Mīmāṃsā (Sanskrit: "investigation") is the name of an astika ("orthodox") school of Hindu philosophy whose primary enquiry is into the nature of dharma based on close hermeneutics of the Vedas. Its core tenets are ritualism (orthopraxy), anti-asceticism and anti-mysticism. The central aim of the school is elucidation of the nature of dharma, understood as a set ritual obligations and prerogatives to be performed properly. The nature of dharma isn't accessible to reason or observation, and must be inferred from the authority of the revelation contained in the Vedas, which are considered eternal, authorless (apaurusheyatva), and infallible. Mimamsa is more accurately known as Pūrva Mīmāṃsā "prior inquiry" since it investigates the "earlier" (pūrva) portions of the Vedas, while Uttara Mīmāṃsā ("posterior or higher inquiry") is the opposing school of Vedanta. This division is based on the notion of a dichotomy of the Vedic texts into a karma-kanda, including the Samhitas and Brahmanas and the jnana-kanda of the Upanishads.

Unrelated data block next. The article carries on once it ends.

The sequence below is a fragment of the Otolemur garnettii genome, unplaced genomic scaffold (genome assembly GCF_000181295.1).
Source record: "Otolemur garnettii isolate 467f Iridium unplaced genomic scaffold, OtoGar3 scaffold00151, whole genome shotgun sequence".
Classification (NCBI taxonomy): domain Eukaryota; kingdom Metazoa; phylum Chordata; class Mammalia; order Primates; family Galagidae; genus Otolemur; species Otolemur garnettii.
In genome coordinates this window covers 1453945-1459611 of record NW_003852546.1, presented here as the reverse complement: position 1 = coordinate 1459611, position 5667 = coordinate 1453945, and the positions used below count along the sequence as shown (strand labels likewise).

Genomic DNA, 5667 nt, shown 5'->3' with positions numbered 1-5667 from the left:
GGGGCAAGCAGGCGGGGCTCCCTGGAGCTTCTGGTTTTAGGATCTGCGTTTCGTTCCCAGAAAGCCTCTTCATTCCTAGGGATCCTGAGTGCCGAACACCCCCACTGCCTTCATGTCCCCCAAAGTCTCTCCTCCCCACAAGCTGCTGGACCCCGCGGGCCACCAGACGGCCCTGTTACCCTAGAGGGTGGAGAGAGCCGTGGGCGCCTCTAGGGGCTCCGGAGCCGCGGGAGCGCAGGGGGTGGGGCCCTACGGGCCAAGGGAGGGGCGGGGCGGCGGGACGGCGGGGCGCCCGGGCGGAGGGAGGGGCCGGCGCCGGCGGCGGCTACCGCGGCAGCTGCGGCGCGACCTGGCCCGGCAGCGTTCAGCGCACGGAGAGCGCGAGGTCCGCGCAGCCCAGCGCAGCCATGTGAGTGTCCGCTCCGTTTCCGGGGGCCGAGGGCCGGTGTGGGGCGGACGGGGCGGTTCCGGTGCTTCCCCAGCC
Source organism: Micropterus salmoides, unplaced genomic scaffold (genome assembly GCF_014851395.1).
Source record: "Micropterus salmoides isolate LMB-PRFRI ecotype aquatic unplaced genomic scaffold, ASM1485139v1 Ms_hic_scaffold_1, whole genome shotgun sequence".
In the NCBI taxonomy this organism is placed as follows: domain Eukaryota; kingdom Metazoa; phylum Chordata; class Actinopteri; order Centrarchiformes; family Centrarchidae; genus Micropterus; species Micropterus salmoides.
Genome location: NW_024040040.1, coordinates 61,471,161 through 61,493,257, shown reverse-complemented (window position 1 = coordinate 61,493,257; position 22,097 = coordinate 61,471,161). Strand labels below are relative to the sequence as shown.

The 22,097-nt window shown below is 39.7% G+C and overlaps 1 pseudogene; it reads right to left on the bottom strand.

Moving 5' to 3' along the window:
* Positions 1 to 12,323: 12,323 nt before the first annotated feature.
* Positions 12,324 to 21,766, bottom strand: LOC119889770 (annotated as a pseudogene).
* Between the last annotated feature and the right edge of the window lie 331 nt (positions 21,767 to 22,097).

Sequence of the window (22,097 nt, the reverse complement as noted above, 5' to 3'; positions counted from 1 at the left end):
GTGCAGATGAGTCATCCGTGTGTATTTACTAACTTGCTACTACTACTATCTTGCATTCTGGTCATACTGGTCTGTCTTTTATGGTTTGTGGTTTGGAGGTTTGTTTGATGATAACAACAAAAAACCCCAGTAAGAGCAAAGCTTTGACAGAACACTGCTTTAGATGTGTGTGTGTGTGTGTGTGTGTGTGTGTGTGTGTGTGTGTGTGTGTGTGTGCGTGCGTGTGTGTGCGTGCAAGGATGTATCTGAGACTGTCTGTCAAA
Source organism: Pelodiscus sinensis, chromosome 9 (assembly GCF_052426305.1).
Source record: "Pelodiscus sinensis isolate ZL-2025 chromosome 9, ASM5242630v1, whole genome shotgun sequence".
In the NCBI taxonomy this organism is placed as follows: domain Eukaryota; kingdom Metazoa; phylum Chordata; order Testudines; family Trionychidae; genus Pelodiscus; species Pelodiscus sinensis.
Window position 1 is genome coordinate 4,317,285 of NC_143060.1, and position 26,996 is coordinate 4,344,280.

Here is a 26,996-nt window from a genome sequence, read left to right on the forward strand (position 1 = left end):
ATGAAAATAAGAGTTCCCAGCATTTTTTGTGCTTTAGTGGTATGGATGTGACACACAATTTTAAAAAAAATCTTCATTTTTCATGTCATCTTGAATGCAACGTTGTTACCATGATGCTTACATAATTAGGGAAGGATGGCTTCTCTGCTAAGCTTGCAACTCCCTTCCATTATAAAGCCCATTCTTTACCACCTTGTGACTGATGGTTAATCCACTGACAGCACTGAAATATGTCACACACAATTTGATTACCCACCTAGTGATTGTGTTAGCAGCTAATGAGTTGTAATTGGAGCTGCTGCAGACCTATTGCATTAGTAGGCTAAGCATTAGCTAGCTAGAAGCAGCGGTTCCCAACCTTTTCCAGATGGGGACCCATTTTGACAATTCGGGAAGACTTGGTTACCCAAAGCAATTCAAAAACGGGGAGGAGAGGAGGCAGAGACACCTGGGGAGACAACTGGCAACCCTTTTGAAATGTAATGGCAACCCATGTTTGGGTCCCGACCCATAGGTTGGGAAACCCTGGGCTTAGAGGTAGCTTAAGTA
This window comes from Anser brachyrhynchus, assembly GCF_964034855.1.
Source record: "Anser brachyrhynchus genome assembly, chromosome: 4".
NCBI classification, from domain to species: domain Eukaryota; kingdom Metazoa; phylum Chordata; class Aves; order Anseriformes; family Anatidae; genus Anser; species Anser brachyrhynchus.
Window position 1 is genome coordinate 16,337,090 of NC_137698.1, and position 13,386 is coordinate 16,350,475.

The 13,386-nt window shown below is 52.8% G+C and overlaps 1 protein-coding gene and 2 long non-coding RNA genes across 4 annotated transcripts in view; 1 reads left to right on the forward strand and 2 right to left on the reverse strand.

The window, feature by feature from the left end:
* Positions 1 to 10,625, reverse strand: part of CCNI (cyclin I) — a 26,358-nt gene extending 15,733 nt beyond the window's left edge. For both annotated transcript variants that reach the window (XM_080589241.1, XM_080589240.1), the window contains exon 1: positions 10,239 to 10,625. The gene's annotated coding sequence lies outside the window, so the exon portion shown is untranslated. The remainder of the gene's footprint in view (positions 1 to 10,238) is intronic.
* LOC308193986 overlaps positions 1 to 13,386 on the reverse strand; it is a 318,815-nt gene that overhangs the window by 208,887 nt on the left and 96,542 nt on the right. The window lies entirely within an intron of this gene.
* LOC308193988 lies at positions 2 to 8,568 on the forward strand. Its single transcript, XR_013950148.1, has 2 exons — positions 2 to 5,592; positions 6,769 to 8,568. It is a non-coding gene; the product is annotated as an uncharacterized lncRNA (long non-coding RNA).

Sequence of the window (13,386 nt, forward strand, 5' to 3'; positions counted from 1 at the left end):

The foundational text for the Mimamsa school is the Purva Mimamsa Sutras of Jaimini (ca. 3rd to 1st century BC). A major commentary was composed by Śābara in ca. the 5th or 6th century. The school reaches its height with Kumarila Bhatta and Prabhākara (fl. ca. AD 700). The school for some time in the Early Middle Ages exerted near-dominant influence on learned Hindu thought, and is credited as a major force contributing to the decline of Buddhism in India, but it has fallen into decline in the High Middle Ages and today is all but eclipsed by Vedanta. Mimamsa is still the only one of the six orthodox darshanas besides Vedanta to survive into contemporary Hinduism. There are two surviving traditions, the Bhattas and the Prabhakaras, following Bhatta and Prabhakara, respectively.



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